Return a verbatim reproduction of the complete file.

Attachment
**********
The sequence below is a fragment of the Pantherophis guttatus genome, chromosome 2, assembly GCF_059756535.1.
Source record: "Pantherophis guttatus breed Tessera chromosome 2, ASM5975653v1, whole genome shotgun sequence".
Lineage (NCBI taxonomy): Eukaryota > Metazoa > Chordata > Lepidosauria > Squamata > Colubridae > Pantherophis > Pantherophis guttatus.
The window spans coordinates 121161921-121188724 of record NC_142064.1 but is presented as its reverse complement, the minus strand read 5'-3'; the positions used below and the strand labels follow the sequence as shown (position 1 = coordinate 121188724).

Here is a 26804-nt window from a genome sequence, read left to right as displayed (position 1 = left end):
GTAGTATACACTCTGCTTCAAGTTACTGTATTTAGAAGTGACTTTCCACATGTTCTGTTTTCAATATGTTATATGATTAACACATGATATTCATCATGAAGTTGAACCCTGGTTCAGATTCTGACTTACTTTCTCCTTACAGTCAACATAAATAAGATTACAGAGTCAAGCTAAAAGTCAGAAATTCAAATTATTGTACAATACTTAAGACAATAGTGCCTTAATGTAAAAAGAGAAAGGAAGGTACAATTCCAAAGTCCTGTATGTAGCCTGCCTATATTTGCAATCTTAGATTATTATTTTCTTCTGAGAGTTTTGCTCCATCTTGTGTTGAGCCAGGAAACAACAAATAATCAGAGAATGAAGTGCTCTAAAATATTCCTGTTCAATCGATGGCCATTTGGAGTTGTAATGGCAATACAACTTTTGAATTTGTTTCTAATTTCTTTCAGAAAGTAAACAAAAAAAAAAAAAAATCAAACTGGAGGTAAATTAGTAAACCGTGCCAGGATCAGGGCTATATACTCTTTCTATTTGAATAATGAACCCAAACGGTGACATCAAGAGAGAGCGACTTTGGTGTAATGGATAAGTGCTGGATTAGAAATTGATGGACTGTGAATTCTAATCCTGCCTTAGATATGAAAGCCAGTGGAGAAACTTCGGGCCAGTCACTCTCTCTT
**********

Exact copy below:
The sequence below is a fragment of the Pantherophis guttatus genome, chromosome 2, assembly GCF_059756535.1.
Source record: "Pantherophis guttatus breed Tessera chromosome 2, ASM5975653v1, whole genome shotgun sequence".
Lineage (NCBI taxonomy): Eukaryota > Metazoa > Chordata > Lepidosauria > Squamata > Colubridae > Pantherophis > Pantherophis guttatus.
The window spans coordinates 121161921-121188724 of record NC_142064.1 but is presented as its reverse complement, the minus strand read 5'-3'; the positions used below and the strand labels follow the sequence as shown (position 1 = coordinate 121188724).

Here is a 26804-nt window from a genome sequence, read left to right as displayed (position 1 = left end):
GTAGTATACACTCTGCTTCAAGTTACTGTATTTAGAAGTGACTTTCCACATGTTCTGTTTTCAATATGTTATATGATTAACACATGATATTCATCATGAAGTTGAACCCTGGTTCAGATTCTGACTTACTTTCTCCTTACAGTCAACATAAATAAGATTACAGAGTCAAGCTAAAAGTCAGAAATTCAAATTATTGTACAATACTTAAGACAATAGTGCCTTAATGTAAAAAGAGAAAGGAAGGTACAATTCCAAAGTCCTGTATGTAGCCTGCCTATATTTGCAATCTTAGATTATTATTTTCTTCTGAGAGTTTTGCTCCATCTTGTGTTGAGCCAGGAAACAACAAATAATCAGAGAATGAAGTGCTCTAAAATATTCCTGTTCAATCGATGGCCATTTGGAGTTGTAATGGCAATACAACTTTTGAATTTGTTTCTAATTTCTTTCAGAAAGTAAACAAAAAAAAAAAAAAATCAAACTGGAGGTAAATTAGTAAACCGTGCCAGGATCAGGGCTATATACTCTTTCTATTTGAATAATGAACCCAAACGGTGACATCAAGAGAGAGCGACTTTGGTGTAATGGATAAGTGCTGGATTAGAAATTGATGGACTGTGAATTCTAATCCTGCCTTAGATATGAAAGCCAGTGGAGAAACTTCGGGCCAGTCACTCTCTCTT